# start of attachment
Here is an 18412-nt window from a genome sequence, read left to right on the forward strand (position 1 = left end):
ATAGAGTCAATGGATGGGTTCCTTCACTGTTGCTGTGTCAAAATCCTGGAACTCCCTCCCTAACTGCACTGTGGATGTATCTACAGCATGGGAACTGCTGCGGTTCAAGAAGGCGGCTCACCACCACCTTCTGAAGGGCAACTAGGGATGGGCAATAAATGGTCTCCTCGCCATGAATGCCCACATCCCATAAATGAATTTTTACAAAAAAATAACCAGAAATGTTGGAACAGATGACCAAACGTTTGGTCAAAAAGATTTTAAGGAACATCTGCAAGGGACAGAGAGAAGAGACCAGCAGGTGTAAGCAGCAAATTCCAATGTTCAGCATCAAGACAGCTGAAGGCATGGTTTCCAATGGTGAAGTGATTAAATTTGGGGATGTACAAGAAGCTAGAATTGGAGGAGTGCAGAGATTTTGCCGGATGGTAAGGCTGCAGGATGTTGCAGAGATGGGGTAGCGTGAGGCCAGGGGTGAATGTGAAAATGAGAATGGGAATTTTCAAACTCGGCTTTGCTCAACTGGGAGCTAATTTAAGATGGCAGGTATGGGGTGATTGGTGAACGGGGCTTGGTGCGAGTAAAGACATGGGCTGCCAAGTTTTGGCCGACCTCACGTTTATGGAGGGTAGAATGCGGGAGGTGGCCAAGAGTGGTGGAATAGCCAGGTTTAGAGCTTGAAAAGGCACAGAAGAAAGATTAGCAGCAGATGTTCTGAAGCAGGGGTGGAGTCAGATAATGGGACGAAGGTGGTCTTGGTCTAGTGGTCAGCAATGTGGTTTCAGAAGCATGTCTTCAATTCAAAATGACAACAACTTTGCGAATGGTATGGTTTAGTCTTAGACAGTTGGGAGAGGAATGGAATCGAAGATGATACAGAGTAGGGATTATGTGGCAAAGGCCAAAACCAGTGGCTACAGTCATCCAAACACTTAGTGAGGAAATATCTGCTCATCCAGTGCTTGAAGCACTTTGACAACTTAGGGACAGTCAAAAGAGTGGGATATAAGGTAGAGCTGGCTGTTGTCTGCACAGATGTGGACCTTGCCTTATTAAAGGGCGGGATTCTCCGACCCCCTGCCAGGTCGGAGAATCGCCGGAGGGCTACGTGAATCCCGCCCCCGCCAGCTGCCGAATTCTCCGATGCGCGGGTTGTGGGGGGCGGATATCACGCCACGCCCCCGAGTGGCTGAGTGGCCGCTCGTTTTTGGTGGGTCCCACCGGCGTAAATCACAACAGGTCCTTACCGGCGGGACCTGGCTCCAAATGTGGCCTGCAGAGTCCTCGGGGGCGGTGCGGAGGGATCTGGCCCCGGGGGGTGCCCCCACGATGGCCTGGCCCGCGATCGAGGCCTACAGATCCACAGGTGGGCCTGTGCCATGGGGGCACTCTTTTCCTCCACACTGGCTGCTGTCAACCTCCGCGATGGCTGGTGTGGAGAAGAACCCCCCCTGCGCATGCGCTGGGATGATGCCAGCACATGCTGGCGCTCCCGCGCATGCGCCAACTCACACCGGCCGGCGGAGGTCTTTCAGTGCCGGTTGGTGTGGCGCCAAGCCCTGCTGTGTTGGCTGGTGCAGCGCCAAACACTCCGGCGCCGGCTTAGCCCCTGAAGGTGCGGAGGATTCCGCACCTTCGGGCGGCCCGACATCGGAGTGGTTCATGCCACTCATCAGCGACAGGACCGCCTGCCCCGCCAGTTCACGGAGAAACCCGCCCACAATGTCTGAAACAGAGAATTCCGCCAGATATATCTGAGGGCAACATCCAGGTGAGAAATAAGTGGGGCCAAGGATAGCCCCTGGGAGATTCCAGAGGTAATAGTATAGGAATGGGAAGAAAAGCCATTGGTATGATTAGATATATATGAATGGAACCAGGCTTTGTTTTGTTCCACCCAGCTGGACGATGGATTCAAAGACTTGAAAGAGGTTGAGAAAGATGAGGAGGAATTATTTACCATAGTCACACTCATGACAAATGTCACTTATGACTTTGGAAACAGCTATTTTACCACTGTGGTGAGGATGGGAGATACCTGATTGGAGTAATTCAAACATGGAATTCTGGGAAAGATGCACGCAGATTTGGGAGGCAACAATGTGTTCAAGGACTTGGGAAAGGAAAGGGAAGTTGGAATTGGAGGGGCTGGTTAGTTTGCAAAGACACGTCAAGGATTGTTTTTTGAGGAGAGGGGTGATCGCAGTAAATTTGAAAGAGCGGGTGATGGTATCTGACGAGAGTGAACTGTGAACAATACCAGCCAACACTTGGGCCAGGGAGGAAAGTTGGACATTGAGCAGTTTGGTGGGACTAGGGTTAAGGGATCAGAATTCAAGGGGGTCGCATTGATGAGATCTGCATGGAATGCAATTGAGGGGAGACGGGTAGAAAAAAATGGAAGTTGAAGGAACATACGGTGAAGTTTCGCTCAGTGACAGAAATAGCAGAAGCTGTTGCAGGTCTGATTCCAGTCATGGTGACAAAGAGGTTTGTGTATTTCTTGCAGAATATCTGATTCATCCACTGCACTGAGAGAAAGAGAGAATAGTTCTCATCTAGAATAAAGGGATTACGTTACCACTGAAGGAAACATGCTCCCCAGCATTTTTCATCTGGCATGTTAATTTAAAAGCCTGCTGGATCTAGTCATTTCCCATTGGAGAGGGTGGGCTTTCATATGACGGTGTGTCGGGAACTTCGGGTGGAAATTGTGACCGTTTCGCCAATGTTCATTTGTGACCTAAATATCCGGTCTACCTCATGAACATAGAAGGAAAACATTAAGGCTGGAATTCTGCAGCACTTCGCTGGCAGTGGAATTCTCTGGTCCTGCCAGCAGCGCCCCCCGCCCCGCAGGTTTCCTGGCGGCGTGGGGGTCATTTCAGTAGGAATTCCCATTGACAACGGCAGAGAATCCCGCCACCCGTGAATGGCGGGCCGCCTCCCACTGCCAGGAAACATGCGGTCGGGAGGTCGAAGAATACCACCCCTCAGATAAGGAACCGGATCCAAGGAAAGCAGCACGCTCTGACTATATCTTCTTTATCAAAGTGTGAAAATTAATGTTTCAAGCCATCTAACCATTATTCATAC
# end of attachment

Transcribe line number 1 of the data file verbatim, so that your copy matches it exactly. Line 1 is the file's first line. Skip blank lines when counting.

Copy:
Here is an 18412-nt window from a genome sequence, read left to right on the forward strand (position 1 = left end):